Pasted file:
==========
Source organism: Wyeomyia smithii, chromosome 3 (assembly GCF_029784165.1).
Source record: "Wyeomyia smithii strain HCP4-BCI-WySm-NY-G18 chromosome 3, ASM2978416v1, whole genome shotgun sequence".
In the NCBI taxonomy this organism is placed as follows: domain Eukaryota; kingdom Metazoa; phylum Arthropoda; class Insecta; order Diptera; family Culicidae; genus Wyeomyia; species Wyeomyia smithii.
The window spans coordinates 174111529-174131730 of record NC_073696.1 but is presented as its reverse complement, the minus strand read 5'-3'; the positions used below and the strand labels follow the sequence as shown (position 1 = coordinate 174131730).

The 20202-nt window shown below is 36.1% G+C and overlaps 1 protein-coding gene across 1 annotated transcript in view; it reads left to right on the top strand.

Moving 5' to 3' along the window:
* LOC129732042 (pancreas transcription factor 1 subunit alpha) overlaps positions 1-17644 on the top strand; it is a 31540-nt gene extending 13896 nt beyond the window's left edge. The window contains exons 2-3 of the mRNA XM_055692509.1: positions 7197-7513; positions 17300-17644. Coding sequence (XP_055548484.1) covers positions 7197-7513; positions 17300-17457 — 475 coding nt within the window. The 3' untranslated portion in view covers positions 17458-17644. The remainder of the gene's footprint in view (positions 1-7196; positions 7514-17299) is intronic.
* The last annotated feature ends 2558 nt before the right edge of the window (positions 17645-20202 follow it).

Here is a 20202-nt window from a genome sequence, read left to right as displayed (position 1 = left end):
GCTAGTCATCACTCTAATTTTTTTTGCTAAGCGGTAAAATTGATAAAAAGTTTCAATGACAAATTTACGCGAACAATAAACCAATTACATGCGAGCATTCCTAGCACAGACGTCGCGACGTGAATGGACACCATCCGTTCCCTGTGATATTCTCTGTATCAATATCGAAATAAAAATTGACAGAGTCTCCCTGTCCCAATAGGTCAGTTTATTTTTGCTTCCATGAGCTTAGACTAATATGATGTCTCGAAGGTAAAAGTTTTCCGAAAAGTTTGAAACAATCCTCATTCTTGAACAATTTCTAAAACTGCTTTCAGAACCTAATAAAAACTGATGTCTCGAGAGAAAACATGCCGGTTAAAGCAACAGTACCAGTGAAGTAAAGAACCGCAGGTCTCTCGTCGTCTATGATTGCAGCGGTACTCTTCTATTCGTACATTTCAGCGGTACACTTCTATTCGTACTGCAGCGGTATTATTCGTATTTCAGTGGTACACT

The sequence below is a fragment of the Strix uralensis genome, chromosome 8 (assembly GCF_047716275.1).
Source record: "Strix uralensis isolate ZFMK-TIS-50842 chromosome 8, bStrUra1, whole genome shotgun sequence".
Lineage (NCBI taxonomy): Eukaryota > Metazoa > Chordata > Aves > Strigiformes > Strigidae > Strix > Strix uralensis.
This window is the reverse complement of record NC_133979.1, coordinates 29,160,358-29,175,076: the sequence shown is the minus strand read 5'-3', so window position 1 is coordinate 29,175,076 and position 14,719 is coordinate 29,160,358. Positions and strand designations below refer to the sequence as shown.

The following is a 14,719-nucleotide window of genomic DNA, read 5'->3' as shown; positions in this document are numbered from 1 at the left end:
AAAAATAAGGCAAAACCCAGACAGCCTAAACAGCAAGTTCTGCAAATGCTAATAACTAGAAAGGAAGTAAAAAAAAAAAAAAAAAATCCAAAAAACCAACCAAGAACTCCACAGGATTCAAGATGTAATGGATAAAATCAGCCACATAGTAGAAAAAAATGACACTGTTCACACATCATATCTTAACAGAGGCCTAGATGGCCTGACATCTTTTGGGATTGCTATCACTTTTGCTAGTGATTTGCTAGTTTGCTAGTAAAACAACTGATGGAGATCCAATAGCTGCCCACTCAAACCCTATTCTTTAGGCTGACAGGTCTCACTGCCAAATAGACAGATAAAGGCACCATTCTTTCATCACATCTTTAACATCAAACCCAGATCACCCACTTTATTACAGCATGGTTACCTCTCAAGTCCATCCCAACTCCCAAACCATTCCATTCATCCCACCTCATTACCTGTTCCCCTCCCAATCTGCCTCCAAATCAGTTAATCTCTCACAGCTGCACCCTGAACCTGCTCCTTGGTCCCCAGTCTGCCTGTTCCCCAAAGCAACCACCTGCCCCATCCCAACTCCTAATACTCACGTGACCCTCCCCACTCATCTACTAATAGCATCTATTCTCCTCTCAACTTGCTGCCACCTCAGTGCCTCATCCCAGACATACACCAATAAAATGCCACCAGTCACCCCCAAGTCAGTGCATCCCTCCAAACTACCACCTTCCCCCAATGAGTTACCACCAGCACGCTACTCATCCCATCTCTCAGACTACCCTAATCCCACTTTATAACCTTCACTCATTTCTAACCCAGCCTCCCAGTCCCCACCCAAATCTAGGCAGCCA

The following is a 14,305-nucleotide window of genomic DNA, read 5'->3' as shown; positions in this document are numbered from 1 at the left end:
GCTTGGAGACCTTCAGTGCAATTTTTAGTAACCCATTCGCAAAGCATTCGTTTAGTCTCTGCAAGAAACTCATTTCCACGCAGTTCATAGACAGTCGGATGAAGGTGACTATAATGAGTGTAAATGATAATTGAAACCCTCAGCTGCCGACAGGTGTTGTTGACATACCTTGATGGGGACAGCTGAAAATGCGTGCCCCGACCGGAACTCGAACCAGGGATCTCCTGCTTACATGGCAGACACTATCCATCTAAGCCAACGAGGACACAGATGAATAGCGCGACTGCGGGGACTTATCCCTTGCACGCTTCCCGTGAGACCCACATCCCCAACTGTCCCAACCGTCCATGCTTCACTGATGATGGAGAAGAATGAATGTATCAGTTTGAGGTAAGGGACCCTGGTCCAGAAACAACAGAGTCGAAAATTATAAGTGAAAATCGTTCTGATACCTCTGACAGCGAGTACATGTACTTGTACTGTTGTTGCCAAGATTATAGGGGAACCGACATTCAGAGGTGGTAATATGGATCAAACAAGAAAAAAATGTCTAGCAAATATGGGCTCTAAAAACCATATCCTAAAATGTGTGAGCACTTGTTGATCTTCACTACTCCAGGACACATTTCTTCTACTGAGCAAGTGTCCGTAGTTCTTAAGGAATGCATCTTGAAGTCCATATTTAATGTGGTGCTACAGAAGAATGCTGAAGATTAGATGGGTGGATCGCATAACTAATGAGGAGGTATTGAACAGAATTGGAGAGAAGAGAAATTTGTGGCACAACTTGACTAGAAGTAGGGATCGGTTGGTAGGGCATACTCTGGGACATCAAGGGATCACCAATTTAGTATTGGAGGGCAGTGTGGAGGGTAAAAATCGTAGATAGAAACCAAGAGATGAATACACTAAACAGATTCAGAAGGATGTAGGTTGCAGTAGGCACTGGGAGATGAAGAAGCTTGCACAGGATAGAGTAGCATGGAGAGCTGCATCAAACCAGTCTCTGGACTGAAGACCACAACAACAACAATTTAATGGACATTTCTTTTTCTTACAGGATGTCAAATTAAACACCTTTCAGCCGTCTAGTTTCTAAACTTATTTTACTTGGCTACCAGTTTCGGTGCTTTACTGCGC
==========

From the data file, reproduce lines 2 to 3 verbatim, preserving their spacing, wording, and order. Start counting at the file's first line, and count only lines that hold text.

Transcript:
Source record: "Wyeomyia smithii strain HCP4-BCI-WySm-NY-G18 chromosome 3, ASM2978416v1, whole genome shotgun sequence".
In the NCBI taxonomy this organism is placed as follows: domain Eukaryota; kingdom Metazoa; phylum Arthropoda; class Insecta; order Diptera; family Culicidae; genus Wyeomyia; species Wyeomyia smithii.